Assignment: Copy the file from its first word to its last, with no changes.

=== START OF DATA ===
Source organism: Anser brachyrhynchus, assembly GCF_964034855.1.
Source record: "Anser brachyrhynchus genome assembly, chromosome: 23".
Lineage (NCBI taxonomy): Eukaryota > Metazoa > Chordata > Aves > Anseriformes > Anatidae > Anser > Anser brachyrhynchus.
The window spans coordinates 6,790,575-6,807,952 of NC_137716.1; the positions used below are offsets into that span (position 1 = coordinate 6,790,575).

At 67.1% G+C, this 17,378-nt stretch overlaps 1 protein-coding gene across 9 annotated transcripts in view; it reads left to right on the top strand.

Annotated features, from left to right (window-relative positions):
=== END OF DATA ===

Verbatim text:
Source organism: Anser brachyrhynchus, assembly GCF_964034855.1.
Source record: "Anser brachyrhynchus genome assembly, chromosome: 23".
Lineage (NCBI taxonomy): Eukaryota > Metazoa > Chordata > Aves > Anseriformes > Anatidae > Anser > Anser brachyrhynchus.
The window spans coordinates 6,790,575-6,807,952 of NC_137716.1; the positions used below are offsets into that span (position 1 = coordinate 6,790,575).

At 67.1% G+C, this 17,378-nt stretch overlaps 1 protein-coding gene across 9 annotated transcripts in view; it reads left to right on the top strand.

Annotated features, from left to right (window-relative positions):